Paul Nicholls has long deemed Sam Winner a candidate for the four-mile National Hunt Chase, for which he ranges between 8/1 and 12/1. This projected campaign may partly account for why Sam Winner trades at upwards of 16/1 on some books for the RSA Chase and 20/1 is still available about Le Bec.
However, the times clocked by Le Bec in November and Sam Winner on Saturday strongly suggest that this is realistic RSA Chase form. Nicholls' talk of targets implies that Just A Par, for example, is deemed the superior horse but pecking orders are fluid at this stage.
Sam Winner himself proved that he can hold his form after a promising debut - something he struggled with, returning from injury, last season - and that he is going to make the grade as a chaser - something that looked unlikely after he hit the deck on both his first attempts.
Le Bec was conceding a total of 8lb to Sam Winner and did not jump as well early on as he did in November. However, he did once again show that his jumping was, encouragingly, more assured when under pressure and he is likely to get the soundish surface he likes at the Festival. He remains a realistic RSA candidate.
Shutthefrontdoor was the major disappointment, not jumping as well as on either of his previous starts and very quickly beaten. He may not have enjoyed the New course as much as the Old (the RSA chase venue), probably found the ground too quick and/or a problem may come to light. Pushing him out to 33/1 for the first bad run of his life may in time prove to have been an over-reaction.
African Gold, fourth to Le Bec at Cheltenham in November and fancied at the start of the season for the RSA Chase, was probably taking command of the race when falling three out at Uttoxeter on Tuesday. He was in the process of running better than last time but connections have a lot of work yet to do.
On Friday, Oscar Whisky beat Wonderful Charm in the Ryman Stationery Cheltenham Business Club Novices' Chase.
The winner will rarely get such an opportunity to dictate his own pace and measurement of his fences, dictating unmolested from the start. He was safe but not fluid at his fences and jumped to his right on several occasions - a big Festival concern. He still fails to convince me that he will be as good a chaser as he is (or was) as a hurdler. It all looks like too much of a feat of effortful concentration at the moment.Wonderful Charm jumped Cheltenham better than I thought he would after watching his Newbury success, so I'm going to mark that opinion down as incorrect. However, doughty though his half-length second conceding 8lb to a far-superior hurdler was, it might be over-rated form. He reportedly heads straight for the Jewson, although he will also get an entry in the RSA Chase.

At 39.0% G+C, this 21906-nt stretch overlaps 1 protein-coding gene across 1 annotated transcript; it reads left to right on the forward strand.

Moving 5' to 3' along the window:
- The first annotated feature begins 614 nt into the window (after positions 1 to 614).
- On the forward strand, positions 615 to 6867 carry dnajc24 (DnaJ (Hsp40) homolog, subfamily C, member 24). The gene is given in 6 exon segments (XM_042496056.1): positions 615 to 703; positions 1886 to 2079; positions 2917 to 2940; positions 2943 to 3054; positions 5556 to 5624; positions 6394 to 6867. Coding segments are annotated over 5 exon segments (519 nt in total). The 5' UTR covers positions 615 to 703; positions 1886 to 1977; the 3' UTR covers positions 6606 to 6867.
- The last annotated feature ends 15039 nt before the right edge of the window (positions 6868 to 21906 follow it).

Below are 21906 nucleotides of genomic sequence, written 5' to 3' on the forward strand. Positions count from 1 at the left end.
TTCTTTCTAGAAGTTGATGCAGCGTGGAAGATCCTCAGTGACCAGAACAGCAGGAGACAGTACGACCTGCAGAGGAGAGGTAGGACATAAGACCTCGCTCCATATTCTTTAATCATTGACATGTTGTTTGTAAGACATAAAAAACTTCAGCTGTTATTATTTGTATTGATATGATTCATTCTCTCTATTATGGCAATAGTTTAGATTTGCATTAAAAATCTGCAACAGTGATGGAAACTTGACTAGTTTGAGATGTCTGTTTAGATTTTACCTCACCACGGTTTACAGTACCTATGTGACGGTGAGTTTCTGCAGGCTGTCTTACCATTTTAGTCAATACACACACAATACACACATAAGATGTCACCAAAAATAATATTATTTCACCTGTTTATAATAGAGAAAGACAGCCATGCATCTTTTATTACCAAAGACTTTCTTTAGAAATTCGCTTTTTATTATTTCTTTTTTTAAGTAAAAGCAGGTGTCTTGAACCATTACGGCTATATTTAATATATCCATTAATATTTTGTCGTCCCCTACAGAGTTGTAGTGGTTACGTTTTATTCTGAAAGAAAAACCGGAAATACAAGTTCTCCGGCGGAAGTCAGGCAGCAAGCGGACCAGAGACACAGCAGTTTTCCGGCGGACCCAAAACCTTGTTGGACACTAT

Close House, who is built to excel over fences rather than hurdles, was not yet beaten when falling four out behind Oscar Whisky. He's interesting, although he became disappointing over hurdles and may need deep ground to excel.
The most serious shake-up in the Festival's ante-post betting came in the Triumph as a result of what happened to hitherto-favourite Royal Irish Hussar in Doncaster's BetVictor Summit Juvenile Hurdle last Saturday.
He was beaten fair and square, just as winning trainer Nick Williams predicted. With a flourish of forthrightness, he had asserted on Friday that he would be "disappointed" if Fox Norton did not reverse his Market Rasen form with Royal Irish Hussar given his 8lb pull at the weights.
He was not disappointed: his previous conqueror proved no competition. Instead, it was another of John Ferguson's talented Darley recruits who gave him a fight.
Fox Norton may not race again until the Triumph, for which he would need to improve - but not out of all recognition - to play an active part in most renewals. The upsides are that his lightly-raced profile and Williams' modus operandi strongly indicate he is likely to progress. The downside is that, as Williams has pointed out many times before, a juvenile without experience of the Flat is at a disadvantage in the rough and tumble of a Triumph.
That theoretically makes runner-up Broughton a very interesting proposition. He was receiving 7lb from Fox Norton and, not surprisingly on his debut, wasn't as confident at his hurdles as the winner.
He is hardened from a Flat campaign under Mark Johnston, but even that trainer admitted Broughton's profile was patchy. The way the horse hung left under pressure and flashed his tail at Doncaster, with Denis O'Regan having delayed resort to the whip as long as possible, suggests he may not be straightforward. Stamina might also be an issue at more testing tracks.
It would be foolish utterly to dismiss Ballyglasheen's defeat of Kentucky Hyden at Cheltenham as form not worthy of a Festival race. The time for a three-year-old was comparatively good and he clearly improved for test of stamina that had been lacking in his past visits to Ludlow. The runner-up was conceding 4lb on the quickest ground he would have yet encountered in his short career. This race might be under-rated as a good Fred Winter indicator.
The third, Commissioned, was making his hurdling debut and would have been closer had his relatively inexperienced rider not made the tactically naïve move of trying to rob Barry Geraghty of the stands' rail.
That forced him to check and his horse to jump the final flight blind. Watch the slightly timid-looking Commissioned to see whether he builds on this experience next time. He is lightly raced and an interesting addition to Team Ferguson.